…There has been considerable flying in bright moonlight nights… it is felt that air pilots still in training should practice moonlight observation.

…The Cub planes have been the answer to the artilleryman’s prayer… they have performed about 40 percent of our observed missions and more than 60 percent of our precision registrations.

…In the hedgerow country (Normandy) where ground OPs were nonexistent, the Cub was the only thing that was effective against Jerry SP guns.

…When the king of Norway fled the Germans, a Norwegian Air Force officer used a Cub on skis to maintain contact between the king, hiding in the mountains, and officials near Oslo…. Often German pilots flew over without noticing the Cub, and at other times the pilot would land and hide when he saw enemy planes.

…Later, Lt Jackson K. Pennington, pilot, and Lt Leonard J. Mann, observer, dropped a round of bazooka ammo on a suspicious looking building. Out rushed a platoon of Jerries, and Lieutenant Mann called in a few rounds of artillery fire smack in the center of the bunch.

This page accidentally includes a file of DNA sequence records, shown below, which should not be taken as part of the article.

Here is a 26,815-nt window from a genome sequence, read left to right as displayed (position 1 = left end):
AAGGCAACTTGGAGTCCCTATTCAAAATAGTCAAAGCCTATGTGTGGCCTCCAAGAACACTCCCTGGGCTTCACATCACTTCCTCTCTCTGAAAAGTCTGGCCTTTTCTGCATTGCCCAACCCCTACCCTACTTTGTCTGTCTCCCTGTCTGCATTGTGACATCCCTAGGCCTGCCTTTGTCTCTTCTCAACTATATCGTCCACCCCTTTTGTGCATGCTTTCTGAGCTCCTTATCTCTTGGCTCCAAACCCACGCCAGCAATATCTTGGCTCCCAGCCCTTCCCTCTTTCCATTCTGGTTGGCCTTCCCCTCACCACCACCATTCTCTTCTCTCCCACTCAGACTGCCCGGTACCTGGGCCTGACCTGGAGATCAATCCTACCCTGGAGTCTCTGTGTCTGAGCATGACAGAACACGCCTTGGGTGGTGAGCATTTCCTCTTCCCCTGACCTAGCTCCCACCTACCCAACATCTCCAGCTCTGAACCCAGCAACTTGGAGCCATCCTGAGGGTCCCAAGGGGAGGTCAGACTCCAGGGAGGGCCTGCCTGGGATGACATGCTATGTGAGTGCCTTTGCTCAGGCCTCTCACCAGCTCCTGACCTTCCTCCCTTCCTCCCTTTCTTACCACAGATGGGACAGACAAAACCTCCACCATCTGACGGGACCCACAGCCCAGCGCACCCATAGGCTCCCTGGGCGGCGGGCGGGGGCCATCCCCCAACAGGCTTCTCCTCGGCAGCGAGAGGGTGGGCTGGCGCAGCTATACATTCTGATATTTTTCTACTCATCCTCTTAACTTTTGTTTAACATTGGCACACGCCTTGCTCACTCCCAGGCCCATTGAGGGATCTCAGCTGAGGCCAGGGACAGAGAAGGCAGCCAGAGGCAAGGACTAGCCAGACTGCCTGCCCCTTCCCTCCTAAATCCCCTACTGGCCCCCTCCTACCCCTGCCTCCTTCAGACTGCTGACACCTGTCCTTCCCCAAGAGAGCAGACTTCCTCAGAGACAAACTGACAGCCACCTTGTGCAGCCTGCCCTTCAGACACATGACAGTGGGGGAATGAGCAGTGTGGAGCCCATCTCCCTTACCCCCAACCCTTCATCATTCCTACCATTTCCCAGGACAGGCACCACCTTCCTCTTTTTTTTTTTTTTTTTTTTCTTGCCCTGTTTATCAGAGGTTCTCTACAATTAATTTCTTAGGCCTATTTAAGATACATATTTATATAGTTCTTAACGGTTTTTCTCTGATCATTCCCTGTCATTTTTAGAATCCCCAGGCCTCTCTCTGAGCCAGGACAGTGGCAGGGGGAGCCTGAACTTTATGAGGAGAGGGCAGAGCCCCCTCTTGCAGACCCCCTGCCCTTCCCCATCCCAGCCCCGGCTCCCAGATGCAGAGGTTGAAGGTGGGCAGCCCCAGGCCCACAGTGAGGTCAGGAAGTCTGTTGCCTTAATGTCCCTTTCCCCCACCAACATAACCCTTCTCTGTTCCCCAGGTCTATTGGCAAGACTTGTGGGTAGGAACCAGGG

…It was like luring a fly into a spider’s parlor. Major John H. Focke, Jr., and T/5 Edward F. Hubback suddenly found their Cub under attack by an FW-109. They let him come and by the time Jerry made his third pass he had been lured into the ack-ack of Lt Col B.M. Warfield’s 552d AAA AW Battalion. They got the Jerry.

…A liaison pilot of the 87th Infantry Division has been credited with sinking three ships and two barges on the Rhine…. Another pilot reported seeing a periscope moving down the Rhine. At any day we expect a Grasshopper pilot to report, “Sighted sub, sank same.”

…You wanted to know about your planes in action—well, they are honeys! When we see those little crates fly over, we give a silent cheer. We call them our “air support”—and they’re just that. Once they are up in the air Jerry keeps his head down and his artillery stays pretty quiet. Ack-ack and ground fire doesn’t seem to bother them. I’ve seen them hightailing away from MEs and FEs and shake them too! They are doing an excellent job and the boys who pilot those planes deserve plenty of credit.

…Junction with the Russians was most happily effected, first by personnel of the [10th Infantry] Division artillery in its Cub liaison planes, next by ground patrols, and then in an exchange of visits by staff officers and commanders.